YMCA needs $30 million to stay afloat
Kingston YMCA beneficiaries Jamiel Forrest (left) and Dr Howard Harvey (centre) chatted with Kingston YMCA chairman Alan-Roy Marsh at the launch of the century celebrations on Wednesday.
The Kingston Young Men’s Christian Association (YMCA) is in dire financial straits.
Faced with rising operational costs, the non governmental organisation is seeking to raise funds to continue the social, philanthropic and community building work it has been doing for 99 years.
Chairman of the YMCA board, Alan Roy Marsh, said the YMCA’s current operational budget of $30 million annually cannot pay the bills.
“We have an operating budget of about $30 million annually and it doesn't cover all the expenses. We do not get any government support despite providing services to the country. Whatever funds we do get, we ensure that there is always prudent management of the resources,” Marsh said.
Marsh was speaking at the launch of the YMCA’s 100th anniversary in Jamaica at the association’s 21 Hope Road headquarters in St Andrew.
The anniversary celebrations will culminate with a week-long series of activities between June 7 and 12, 2020.
He said there were a plethora of pending upgrades and needs to be fulfilled with the additional $30 million the YMCA is seeking to source.
“We would like to resurface the auditorium, there are a number of rooms here, particularly our computer labs which we want to upgrade to facilitate the teaching of information technology for our youth development programme. We have a building here which is in need of repairs to the tune of $3 million which we want to upgrade also to expand our leadership programme,” Marsh said.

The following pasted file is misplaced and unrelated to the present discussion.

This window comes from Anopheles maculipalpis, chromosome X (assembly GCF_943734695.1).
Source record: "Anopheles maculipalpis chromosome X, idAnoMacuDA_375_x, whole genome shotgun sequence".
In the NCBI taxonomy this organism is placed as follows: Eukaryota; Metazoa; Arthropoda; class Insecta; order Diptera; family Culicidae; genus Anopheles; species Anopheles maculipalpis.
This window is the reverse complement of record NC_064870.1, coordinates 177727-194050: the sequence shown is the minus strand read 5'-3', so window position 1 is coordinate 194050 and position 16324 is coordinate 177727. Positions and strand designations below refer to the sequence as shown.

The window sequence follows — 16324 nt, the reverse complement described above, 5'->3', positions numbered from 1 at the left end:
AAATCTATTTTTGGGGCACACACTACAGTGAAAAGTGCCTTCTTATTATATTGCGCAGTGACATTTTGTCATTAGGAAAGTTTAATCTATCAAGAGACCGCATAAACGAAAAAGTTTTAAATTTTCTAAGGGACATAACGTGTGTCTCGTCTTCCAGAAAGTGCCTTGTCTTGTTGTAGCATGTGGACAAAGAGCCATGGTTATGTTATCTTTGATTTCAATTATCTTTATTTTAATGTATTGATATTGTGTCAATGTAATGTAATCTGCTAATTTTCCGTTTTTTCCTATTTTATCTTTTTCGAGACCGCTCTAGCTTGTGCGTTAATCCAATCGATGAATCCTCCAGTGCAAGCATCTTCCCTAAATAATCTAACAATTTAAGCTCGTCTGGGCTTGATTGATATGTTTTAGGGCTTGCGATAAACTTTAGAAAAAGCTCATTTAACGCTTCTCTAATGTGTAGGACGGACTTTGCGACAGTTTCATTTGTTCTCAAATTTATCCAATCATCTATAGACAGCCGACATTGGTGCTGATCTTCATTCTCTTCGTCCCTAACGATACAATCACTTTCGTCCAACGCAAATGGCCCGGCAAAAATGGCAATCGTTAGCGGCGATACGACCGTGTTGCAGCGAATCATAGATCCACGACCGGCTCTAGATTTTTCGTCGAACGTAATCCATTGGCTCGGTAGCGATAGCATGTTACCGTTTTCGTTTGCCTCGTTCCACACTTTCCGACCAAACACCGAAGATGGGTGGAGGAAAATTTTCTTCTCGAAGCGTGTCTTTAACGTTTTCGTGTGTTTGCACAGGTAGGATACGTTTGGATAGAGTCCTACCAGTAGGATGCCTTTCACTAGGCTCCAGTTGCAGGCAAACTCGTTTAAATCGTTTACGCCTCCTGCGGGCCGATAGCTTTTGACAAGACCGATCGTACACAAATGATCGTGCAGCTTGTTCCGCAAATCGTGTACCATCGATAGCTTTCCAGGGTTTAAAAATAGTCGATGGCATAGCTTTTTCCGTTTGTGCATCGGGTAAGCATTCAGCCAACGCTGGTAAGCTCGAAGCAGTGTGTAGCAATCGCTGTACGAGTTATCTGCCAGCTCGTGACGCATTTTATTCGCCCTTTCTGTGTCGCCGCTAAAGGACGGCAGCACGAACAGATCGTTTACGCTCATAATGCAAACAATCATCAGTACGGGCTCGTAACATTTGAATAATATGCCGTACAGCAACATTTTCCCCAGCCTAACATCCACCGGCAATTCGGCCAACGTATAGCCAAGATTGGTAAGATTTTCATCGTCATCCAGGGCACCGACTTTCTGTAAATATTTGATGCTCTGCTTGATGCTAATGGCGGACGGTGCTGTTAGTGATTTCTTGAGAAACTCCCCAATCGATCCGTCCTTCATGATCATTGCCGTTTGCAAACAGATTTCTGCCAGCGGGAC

The YMCA also operates its Camp Hamilton site in Caymanas Estate, St Catherine, which has fallen into disrepair.
“We want to resurrect it. It was a vibrant overnight camp back in the 1970s and 1980s. That’s a major project we want to undertake to have an actual camp which we can use as part of the training and services we have here at YMCA as part of our youth development programme, where we can take in the youth development programme to the camp for training and exposure,” he said.
The YMCA was introduced to Jamaica in 1857 but was officially founded on June 9, 1920 with the objective of promoting the highest welfare of all young men through spiritual means aided by social, intellectual and physical agencies.
It presently offers aquatics training, taekwondo, summer camp, counselling, skills training in barbering and welding, and services to persons with disabilities, all with a heavy emphasis on Christian values.
The YMCA is also responsible for the development of Boys Town in Trench Town which has produced some of Jamaica’s finest citizens and most talented sportsmen and women.
The association has also trained thousands of Jamaican to swim including Justice Minister Delroy Chuck, who is a past member and gave an address at the launch.
“The YMCA has had a tremendous impact on my life. I am very grateful for the YMCA and if not for the YMCA I may not have been here talking to you today. I learnt to swim here and taught my four daughters to swim, one of which became an Olympian,” Chuck said.
The 100th year week of activities will include a church service, outreach programmes and other activities.